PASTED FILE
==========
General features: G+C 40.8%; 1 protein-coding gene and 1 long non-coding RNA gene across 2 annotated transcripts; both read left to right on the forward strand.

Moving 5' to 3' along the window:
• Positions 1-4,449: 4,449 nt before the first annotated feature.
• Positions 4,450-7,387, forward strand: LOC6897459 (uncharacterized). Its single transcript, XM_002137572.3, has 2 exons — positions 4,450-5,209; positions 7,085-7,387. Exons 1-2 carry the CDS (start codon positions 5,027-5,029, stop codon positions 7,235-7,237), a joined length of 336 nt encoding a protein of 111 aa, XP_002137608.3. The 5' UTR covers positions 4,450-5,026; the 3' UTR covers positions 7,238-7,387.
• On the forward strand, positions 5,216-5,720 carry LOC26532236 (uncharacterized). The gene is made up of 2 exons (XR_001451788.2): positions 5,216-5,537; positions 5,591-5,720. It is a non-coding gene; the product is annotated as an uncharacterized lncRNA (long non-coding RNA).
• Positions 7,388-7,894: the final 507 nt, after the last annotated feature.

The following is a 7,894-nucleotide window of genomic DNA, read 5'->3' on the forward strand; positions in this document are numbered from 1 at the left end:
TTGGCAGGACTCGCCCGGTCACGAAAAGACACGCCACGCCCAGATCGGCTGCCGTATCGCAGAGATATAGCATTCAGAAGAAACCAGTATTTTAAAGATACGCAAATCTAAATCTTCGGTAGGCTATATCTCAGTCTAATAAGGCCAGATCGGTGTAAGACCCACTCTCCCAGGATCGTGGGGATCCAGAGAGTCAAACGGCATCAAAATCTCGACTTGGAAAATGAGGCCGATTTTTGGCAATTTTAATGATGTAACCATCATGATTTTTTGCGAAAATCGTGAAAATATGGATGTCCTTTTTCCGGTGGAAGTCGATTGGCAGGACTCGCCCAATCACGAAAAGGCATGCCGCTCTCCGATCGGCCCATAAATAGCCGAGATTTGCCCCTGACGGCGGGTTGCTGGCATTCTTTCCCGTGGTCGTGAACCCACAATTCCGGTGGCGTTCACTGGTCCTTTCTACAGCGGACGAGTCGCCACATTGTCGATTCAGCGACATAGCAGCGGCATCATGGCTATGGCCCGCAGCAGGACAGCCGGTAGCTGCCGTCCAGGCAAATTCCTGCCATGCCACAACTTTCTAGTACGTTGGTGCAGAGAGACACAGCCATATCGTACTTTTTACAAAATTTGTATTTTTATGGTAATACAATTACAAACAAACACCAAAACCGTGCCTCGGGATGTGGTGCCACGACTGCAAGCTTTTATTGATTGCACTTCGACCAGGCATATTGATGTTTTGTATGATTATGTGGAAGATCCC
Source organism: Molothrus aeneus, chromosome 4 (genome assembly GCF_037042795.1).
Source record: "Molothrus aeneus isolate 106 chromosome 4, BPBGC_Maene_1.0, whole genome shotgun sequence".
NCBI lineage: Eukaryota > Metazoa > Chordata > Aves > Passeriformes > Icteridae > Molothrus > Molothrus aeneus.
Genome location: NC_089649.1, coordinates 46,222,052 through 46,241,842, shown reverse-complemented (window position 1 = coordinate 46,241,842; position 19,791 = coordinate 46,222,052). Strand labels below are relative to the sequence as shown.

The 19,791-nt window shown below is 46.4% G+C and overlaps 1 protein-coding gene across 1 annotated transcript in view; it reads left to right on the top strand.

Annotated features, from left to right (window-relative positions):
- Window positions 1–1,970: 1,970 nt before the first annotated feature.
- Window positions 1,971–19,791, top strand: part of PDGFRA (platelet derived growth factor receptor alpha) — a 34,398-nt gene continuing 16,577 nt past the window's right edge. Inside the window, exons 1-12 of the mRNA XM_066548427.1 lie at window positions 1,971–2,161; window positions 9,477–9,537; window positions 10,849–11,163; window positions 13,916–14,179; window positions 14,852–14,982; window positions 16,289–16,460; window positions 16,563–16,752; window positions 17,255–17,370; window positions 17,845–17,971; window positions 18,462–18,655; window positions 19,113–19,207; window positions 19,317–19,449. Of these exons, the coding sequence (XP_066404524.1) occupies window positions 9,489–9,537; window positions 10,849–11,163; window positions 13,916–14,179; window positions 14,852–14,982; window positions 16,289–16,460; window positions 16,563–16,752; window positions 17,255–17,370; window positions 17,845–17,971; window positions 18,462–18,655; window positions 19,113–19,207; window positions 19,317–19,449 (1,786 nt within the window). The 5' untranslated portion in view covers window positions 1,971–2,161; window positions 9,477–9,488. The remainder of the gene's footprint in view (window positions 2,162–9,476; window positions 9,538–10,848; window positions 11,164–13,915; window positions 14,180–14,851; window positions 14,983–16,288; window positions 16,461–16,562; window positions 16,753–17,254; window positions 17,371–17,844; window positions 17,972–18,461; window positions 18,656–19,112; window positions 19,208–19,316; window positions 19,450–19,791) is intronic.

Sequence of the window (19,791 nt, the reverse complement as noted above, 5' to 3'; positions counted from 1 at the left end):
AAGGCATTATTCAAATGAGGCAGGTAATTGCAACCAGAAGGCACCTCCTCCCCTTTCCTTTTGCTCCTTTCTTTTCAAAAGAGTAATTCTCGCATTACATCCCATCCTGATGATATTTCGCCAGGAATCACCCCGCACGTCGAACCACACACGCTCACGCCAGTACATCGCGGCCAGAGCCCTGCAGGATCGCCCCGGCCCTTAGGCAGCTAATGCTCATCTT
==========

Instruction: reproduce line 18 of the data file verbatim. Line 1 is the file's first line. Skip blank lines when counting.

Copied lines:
AAGGCATTATTCAAATGAGGCAGGTAATTGCAACCAGAAGGCACCTCCTCCCCTTTCCTTTTGCTCCTTTCTTTTCAAAAGAGTAATTCTCGCATTACATCCCATCCTGATGATATTTCGCCAGGAATCACCCCGCACGTCGAACCACACACGCTCACGCCAGTACATCGCGGCCAGAGCCCTGCAGGATCGCCCCGGCCCTTAGGCAGCTAATGCTCATCTT